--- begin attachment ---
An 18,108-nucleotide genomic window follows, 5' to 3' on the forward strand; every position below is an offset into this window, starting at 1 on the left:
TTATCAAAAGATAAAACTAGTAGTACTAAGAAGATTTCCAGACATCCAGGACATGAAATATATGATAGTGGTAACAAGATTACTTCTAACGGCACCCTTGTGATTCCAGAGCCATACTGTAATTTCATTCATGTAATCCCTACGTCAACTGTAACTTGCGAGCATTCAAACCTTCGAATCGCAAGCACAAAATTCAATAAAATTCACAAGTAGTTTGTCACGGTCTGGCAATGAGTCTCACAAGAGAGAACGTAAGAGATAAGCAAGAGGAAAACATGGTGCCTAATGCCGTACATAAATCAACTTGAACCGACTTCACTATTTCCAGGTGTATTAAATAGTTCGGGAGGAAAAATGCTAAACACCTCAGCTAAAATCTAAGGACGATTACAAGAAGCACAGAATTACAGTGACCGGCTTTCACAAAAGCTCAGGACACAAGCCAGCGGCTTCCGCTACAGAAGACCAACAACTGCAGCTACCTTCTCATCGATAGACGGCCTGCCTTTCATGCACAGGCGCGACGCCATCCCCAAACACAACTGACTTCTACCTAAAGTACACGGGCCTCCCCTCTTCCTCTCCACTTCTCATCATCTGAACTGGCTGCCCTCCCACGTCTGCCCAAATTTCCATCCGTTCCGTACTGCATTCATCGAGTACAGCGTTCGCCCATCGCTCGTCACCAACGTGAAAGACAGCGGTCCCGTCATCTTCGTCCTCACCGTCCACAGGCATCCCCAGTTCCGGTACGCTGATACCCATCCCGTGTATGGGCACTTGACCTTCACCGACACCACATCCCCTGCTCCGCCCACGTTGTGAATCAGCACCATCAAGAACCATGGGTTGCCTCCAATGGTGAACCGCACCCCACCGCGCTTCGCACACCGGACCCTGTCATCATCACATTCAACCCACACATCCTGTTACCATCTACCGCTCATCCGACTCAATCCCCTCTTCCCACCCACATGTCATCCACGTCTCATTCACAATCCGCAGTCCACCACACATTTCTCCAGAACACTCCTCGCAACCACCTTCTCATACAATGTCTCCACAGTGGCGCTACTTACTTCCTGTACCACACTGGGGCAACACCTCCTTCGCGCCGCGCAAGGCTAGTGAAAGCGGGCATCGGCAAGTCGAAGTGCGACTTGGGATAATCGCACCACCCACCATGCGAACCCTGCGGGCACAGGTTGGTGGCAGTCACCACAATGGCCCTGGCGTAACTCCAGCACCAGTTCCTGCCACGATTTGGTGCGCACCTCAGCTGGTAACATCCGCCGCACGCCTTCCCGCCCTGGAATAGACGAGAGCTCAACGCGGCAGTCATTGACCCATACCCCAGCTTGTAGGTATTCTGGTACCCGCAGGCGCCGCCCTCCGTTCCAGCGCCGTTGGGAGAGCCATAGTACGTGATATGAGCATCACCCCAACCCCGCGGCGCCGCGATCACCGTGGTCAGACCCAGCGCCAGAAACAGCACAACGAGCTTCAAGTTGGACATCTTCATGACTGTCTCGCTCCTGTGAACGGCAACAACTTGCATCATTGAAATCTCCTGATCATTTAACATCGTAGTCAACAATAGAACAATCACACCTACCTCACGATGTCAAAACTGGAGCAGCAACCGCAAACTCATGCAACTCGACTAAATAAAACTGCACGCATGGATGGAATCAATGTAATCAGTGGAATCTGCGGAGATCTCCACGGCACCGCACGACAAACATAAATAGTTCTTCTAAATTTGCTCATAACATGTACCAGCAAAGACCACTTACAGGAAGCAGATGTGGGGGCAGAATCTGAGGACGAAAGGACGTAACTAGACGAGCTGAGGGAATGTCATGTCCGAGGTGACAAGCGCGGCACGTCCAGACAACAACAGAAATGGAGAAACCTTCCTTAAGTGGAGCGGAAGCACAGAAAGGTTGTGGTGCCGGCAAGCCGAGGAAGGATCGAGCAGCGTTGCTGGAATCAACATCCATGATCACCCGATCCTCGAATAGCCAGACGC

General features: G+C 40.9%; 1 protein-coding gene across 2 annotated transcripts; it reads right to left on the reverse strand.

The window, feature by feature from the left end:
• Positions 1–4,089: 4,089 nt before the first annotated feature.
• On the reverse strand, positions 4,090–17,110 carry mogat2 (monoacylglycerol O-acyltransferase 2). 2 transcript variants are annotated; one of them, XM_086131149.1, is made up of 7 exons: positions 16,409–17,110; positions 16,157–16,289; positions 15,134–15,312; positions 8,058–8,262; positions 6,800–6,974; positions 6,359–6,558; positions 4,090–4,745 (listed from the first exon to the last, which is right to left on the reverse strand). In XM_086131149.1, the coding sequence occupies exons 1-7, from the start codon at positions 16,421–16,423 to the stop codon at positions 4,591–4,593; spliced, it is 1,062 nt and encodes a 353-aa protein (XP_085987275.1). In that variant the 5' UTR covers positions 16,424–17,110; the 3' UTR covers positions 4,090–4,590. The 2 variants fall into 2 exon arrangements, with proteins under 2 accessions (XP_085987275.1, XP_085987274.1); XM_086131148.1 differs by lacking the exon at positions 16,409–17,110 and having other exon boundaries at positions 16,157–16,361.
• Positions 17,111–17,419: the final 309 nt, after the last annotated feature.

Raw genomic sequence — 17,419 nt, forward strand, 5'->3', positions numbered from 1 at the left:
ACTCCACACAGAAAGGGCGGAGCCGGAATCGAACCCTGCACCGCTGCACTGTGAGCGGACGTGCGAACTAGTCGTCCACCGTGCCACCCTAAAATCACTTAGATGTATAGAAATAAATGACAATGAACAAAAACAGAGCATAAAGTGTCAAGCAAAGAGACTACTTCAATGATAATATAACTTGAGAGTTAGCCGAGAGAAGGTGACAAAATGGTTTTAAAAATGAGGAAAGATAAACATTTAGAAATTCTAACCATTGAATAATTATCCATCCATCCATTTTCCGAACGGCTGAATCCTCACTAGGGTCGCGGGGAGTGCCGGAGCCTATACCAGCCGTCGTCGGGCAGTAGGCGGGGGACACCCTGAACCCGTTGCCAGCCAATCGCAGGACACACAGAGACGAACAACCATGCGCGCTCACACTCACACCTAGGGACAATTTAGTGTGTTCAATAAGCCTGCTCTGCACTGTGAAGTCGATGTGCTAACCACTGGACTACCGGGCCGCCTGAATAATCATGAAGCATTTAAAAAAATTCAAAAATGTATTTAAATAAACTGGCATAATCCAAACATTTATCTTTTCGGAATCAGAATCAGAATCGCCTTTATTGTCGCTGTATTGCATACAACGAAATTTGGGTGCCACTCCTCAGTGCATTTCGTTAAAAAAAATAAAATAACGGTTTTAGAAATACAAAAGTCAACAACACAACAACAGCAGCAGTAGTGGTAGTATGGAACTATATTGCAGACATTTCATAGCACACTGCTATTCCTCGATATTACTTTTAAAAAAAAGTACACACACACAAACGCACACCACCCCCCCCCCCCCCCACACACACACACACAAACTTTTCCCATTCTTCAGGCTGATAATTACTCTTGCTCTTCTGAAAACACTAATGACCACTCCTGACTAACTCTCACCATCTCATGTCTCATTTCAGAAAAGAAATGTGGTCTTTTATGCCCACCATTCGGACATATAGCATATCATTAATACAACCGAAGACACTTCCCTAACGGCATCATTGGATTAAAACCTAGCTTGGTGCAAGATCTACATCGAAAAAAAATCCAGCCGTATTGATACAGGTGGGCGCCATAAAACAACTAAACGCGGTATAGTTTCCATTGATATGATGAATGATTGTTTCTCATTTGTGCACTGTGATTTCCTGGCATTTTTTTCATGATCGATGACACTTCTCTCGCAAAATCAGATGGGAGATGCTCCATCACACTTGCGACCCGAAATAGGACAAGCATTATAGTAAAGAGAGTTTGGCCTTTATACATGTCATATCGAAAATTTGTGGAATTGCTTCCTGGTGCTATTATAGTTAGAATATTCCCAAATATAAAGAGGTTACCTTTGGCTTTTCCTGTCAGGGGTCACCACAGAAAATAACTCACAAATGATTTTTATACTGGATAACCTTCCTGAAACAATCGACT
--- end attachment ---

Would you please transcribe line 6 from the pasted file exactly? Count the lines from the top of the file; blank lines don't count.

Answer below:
• On the reverse strand, positions 4,090–17,110 carry mogat2 (monoacylglycerol O-acyltransferase 2). 2 transcript variants are annotated; one of them, XM_086131149.1, is made up of 7 exons: positions 16,409–17,110; positions 16,157–16,289; positions 15,134–15,312; positions 8,058–8,262; positions 6,800–6,974; positions 6,359–6,558; positions 4,090–4,745 (listed from the first exon to the last, which is right to left on the reverse strand). In XM_086131149.1, the coding sequence occupies exons 1-7, from the start codon at positions 16,421–16,423 to the stop codon at positions 4,591–4,593; spliced, it is 1,062 nt and encodes a 353-aa protein (XP_085987275.1). In that variant the 5' UTR covers positions 16,424–17,110; the 3' UTR covers positions 4,090–4,590. The 2 variants fall into 2 exon arrangements, with proteins under 2 accessions (XP_085987275.1, XP_085987274.1); XM_086131148.1 differs by lacking the exon at positions 16,409–17,110 and having other exon boundaries at positions 16,157–16,361.